Note: Do not add 'winbind' to the 'shadow' line, this has been reported to cause problems with 'wbinfo', it is also totally unneeded.

Note: you cannot have users & groups with the same name in the local files and the domain i.e. a user 'foo' that appears in /etc/passwd would be the same user as 'DOMAIN\foo', in this instance you would need to remove or rename one of the users.

Important: If you have compiled Samba, you may need to add two symbolic links. See libnss_winbind links for OS specific information on where to place them. Samba package installations usually place the file directly in the OS library path or have the links included.

Start daemons

Depending on how you use your Domain Member, you have to start different daemons:

For a pure Domain Member (domain logons only):

# winbindd

For Domain Members sharing directories (file server) and/or printers (print server):

# smbd
# nmbd
# winbindd

If you installed Samba via packages, you usually have init scripts or systemd/upstart support included. If you have compiled Samba, you need to do write your own scripts. See the init script page for examples. For automatic startup of the service(s) at boot time, please consult you distributions documentation.

Testing Winbindd user/group retrieval


You first need to check that Winbindd is able to retrieve domain users and groups. On a successful setup, the following commands will print all users/groups in your domain:

# wbinfo -u
# wbinfo -g
enterprise admins
domain computers
domain admins

Using domain accounts/groups in OS commands

If you have correctly included libnss_winbind in your system, the following commands should print all local system users/groups, followed by any local Unix users/groups and then the ones from the domain (see /etc/nsswitch.conf order):

# getent passwd
# getent group
domain admins:x:10001:
domain users:x:10000:

Note: If you're not getting domain accounts/groups in that output, verify that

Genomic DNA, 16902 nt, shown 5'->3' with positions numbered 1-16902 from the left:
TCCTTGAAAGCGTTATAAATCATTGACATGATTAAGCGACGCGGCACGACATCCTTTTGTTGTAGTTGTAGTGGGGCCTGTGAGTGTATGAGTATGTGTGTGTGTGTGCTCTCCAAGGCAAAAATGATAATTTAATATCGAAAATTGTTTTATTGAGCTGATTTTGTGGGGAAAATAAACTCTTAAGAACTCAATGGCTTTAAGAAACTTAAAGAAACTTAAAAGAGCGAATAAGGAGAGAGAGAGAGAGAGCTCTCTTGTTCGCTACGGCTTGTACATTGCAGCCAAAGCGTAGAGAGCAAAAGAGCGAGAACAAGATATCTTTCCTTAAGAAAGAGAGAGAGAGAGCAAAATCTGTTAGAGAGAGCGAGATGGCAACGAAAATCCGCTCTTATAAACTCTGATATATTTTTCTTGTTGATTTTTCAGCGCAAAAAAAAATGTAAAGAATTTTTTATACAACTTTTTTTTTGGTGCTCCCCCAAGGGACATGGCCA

• libnss_winbind configuration is correct - expecially if "ldconfig" is able to find "" and ""
  • if using idmap config ad, accounts/groups have RFC2307 attributes set
  • "winbind enum users" and "winbind enum groups" are set to "yes" in your smb.conf

Any domain accounts/groups shown by getent or id can be used in the OS, i.e.

# id demo01
uid=10000(demo01) gid=10000(domain users) groups=10000(domain users),2001(BUILTIN\users)
# chown demo01:"domain users" file.txt
# ls -s file.txt
-rw-------. 1 demo01 domain users 992  18. Oct 2015  file.txt

Authenticating Domain users via PAM

If you have setup this Domain Member as a server providing file shares or print services, you may want to skip this part, By following this part, you will allow domain users to logon locally to the hosts console.

General information

Important note: Before you start changing your PAM configuration:

  • make sure you know what you're doing!
  • before you start, login within a second terminal and keep it open until everything works as expected. Otherwise, you may lockout yourself and won't be able to login again!

If you have compiled Samba, you need to add a symbolic links. See pam_winbind link for OS specific information, where to place it. Samba package installations usually place the file directly in the right folder or have a link included.

Configure PAM

Note: Whenever your distribution ship tools to configure PAM, it's recommended to use them, instead of manually editing the configuration files!

  • Red Hat based OS: authconfig/authconfig-tui
  • Debian based OS: pam-auth-update
  • SUSE based OS: yast

For manual changes: Typically the PAM configuration files are located in /etc/pam.d/ Depending on your distribution, the filename(s) may differ. E. g. on RHEL, you configure system login authentication in /etc/pam.d/password-auth-ac:

auth        required
auth        sufficient nullok try_first_pass
auth        requisite uid >= 1000 quiet_success
auth        sufficient use_first_pass                    # <-- add this line
auth        required

account     required broken_shadow
account     sufficient
account     sufficient uid < 1000 quiet
account     [default=bad success=ok user_unknown=ignore]    # <-- add this line
account     required

password    requisite try_first_pass retry=3 type=
password    sufficient sha512 shadow nullok try_first_pass use_authtok
password    sufficient use_authtok                       # <-- add this line
password    required

session     optional revoke
session     required
session     [success=1 default=ignore] service in crond quiet use_uid
session     required

For additional information about PAM configuration and settings used in the example above, please consult the PAM documentation and the manpages of pam.conf and pam_winbind.

Verify domain user login

Try to login on the local console with a domain user account:

CentOS Linux 7 (Core)
Kernel 3.10.0-229.11.1.el.7.x86_64 on an x86_64

M1 login: demo01
Password: Passw0rd

[demo01@M1 ~]$ _

Setting up additional services

Now you have successfully made your host be a Domain Member, you can, as on a Windows OS, additionally share directories (file server) or act as an print server.